The 5.6 magnitude earthquake that rocked the state of Oklahoma on 5th November, 2011, has once again raised some serious questions about the increasing use of hydraulic fracturing to tap natural resources, i.e. oil and gas, from beneath the Earth's crust. Even though it has not yet been ascertained whether this quake was caused as a result of weakening of the Earth's crust as a result of fracking, most of the people believe so. The experts at the United States Geological Survey (USGS) though, are of the opinion that fracking cannot trigger an earthquake of this magnitude. According to them, it was the fault line existing in this region that triggered the Oklahoma earthquake - and not fracking.
Link Between Hydraulic Fracturing and Earthquakes
While the presence of a fault line in this region of the United States can be an apt explanation for the 5.6 magnitude Oklahoma earthquake, what about the sudden rise in seismic activity here? Between 1972 to 2008, an average of 2-6 earthquakes were recorded in the state of Oklahoma every year. In 2009, the number of earthquakes recorded reached 50, and further increased to a whopping 1047 in 2010. One cannot ignore the fact that more than a thousand drilling wells and more than a hundred injection wells have cropped up in this region over the course of time. Back in August itself, the region experienced a series of tremors, all ranging between the magnitude of 1 and 2.5, and now the 5.6 magnitude quake. While environmentalists cite a link between fracking and earthquakes to oppose such projects, those in this business refute these allegations as baseless.
Man-made Hydraulic Fracturing
Hydraulic fracturing is basically the process wherein a fluid - which is basically a mixture of water and some chemicals, is pumped underground at high pressure to develop cracks in the sediment layers which have the natural gas and oil trapped within. While breakdown of sediment layers due to the development of veins and dikes does occur, it is not as rampant as man-made hydraulic fracturing - a technology used to harness natural oil and gas trapped within the Earth's crust. Man-made hydraulic fracturing is more often referred to as 'fracking' or 'hydrofracking'. While many people tend to associate fracking with drilling, the fact is that the two are totally different concepts, and fracking is used only after the process of drilling is complete.
Even though there is abundance of natural gas and oil in shale, its characteristic low permeability can hamper the flow of these natural resources. In such circumstances, one convenient method of releasing these trapped resources is to make cracks in the rock bed - and this is exactly what is done in the process of hydraulic fracturing. After vertical drilling is complete, horizontal drilling is done in the targeted sediment layer, i.e. the hydrofrac zone or hydraulic fracturing zone, to make passage for the 'fracfluid'. When the fracfluid is released at high pressure, it causes the targeted layer to crack, and the gas which is released as a result of this makes its way to the surface through the bore-well. At times, hydraulic fracturing is also used to restore the cracks within the formation to ensure unabated flow of natural oil and gas in the existing wells.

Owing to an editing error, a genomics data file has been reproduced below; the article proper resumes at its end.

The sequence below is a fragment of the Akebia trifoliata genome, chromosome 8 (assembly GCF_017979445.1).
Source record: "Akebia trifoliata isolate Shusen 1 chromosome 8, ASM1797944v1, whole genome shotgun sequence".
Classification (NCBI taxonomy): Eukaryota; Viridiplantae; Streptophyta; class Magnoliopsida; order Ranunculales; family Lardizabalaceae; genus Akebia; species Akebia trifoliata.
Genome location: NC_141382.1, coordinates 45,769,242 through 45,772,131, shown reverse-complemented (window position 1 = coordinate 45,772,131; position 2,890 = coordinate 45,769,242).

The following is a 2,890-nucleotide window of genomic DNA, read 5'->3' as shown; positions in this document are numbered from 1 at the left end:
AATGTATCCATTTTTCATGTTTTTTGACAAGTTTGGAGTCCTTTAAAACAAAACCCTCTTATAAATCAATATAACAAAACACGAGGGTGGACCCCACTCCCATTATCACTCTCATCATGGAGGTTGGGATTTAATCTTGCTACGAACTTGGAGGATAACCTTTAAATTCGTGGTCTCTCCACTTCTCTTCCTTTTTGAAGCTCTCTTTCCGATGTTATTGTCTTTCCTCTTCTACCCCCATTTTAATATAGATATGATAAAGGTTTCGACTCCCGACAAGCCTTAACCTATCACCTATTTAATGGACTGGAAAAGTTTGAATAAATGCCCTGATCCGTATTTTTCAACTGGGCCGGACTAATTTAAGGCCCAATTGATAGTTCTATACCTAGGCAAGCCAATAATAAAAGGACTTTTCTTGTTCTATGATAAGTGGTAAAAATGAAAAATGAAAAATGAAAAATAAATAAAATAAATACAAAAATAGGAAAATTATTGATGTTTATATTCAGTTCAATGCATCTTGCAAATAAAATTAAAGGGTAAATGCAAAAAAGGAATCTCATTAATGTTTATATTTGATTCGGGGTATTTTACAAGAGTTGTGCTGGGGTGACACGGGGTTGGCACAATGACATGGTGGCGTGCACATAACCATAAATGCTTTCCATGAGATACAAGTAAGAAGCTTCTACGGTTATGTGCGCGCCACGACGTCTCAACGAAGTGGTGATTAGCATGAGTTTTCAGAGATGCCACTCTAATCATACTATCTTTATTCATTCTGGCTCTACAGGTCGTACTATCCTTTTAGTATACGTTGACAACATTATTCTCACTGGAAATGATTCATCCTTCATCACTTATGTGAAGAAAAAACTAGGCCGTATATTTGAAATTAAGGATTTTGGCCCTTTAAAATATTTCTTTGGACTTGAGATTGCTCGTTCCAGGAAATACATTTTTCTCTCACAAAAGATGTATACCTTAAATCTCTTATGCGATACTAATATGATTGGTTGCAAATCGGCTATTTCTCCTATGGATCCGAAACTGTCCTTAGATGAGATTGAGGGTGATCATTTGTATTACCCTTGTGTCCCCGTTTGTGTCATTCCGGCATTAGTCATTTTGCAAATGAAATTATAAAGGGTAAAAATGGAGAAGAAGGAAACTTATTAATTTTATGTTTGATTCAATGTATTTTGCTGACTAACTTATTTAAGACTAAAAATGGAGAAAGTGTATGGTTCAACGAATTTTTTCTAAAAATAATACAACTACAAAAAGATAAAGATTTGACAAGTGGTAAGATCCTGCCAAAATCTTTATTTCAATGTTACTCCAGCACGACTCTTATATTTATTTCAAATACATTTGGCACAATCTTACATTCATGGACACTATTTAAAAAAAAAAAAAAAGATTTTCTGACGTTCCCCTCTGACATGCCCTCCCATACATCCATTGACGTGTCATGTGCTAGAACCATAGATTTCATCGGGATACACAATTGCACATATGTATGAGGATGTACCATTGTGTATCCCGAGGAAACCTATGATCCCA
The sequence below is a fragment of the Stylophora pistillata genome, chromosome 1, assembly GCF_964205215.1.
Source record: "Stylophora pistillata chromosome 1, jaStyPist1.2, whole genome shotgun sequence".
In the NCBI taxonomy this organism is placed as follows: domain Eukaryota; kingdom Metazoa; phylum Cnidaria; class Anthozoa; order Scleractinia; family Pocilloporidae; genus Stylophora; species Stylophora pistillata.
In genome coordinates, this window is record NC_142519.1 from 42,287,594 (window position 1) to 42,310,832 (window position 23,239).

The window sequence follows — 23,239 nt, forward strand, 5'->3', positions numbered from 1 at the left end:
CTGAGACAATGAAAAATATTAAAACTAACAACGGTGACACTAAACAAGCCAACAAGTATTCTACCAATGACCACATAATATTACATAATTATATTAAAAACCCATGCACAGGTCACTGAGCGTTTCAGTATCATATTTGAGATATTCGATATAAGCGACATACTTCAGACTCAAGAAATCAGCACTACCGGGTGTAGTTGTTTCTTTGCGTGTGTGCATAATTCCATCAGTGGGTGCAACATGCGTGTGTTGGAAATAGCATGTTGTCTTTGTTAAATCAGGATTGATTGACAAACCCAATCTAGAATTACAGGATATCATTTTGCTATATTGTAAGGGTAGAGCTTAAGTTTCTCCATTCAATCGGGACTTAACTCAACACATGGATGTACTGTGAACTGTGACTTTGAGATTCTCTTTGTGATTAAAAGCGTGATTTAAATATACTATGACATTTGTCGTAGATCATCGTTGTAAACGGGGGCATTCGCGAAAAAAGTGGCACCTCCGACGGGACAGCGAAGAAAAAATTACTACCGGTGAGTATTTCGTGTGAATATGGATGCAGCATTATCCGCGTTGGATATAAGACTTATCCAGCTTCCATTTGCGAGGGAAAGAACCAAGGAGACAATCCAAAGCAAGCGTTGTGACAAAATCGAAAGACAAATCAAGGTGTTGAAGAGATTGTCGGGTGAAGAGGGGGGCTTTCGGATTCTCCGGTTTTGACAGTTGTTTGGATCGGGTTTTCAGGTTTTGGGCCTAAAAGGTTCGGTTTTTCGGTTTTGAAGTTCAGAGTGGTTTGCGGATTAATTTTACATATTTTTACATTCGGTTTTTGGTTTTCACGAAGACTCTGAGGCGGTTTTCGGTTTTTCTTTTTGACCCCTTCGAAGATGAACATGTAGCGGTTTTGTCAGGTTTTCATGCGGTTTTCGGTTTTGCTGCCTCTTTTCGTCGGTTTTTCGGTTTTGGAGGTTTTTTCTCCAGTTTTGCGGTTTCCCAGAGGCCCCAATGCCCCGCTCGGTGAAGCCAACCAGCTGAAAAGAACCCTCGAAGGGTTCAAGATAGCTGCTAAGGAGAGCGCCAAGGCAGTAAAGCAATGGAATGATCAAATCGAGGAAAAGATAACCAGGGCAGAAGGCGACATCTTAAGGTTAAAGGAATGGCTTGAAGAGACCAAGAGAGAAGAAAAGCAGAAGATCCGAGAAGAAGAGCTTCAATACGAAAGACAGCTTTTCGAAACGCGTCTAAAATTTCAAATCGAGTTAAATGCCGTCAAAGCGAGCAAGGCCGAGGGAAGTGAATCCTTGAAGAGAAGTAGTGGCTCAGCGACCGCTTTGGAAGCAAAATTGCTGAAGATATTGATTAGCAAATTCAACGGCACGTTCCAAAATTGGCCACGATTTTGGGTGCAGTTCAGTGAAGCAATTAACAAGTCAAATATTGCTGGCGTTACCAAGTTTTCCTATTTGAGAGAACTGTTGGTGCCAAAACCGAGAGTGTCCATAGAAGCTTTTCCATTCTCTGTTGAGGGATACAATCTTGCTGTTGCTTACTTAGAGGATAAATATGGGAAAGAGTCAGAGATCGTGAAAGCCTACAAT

Does Hydraulic Fracturing Trigger Earthquakes?
Until recently, hydraulic fracturing was opposed for its tendency to pollute ground water, but the series of earthquakes in the United States and the United Kingdom has once again brought it to the headlines. This time it is the sudden rise in seismic activity in Oklahoma and surrounding regions, followed by the 5.6 magnitude earthquake, that has brought the alleged link between fracking and earthquakes to the forefront. Environmentalists argue that the sudden rise in seismic activity and the rise in the number of injection wells in this region cannot be a coincidence, and there has to be some link between the two.
If the experts at the USGS are to be believed, it is not possible for such intense earthquakes to be caused as a result of human activities such as fracking. These experts further add that such intense earthquakes are usually attributed to plate tectonics. However, they don't deny the chances of human activities causing minor earthquakes. In fact, deep injection of fluid and nuclear detonations are the two prominent human activities with the ability to trigger tremors by the USGS. That being said, they do make it a point to add that the earthquakes caused as a result of these activities are not of such high magnitude.
Previously there have been cases of earthquakes being triggered by deep injection of wastewater and deep injection of water for the production of geothermal power. One prominent example is that of the Rocky Mountain Arsenal (RMA) deep injection well which was built by the RMA in 1961 for disposing liquid waste, but only used till 1966 as it was eventually revealed that the fluid injection was triggering earthquakes in this area. As the regions with abundance of natural oil and gas are usually located along the fault lines, it gives rise to the misconception that energy exploration and production makes us vulnerable to hazards such as earthquakes.
While that does rule out the chances of major earthquakes, like the one in Oklahoma, being triggered by hydraulic fracturing, it also suggests that less-intense seismic activity can be linked to the practice of harnessing natural gas and oil. However, one also has to note that major earthquakes can be triggered as a result of fluid injection when it is injected at the wrong place - an unknown fault for instance. In such circumstances, earthquakes with a magnitude of 5 or more cannot be ruled out.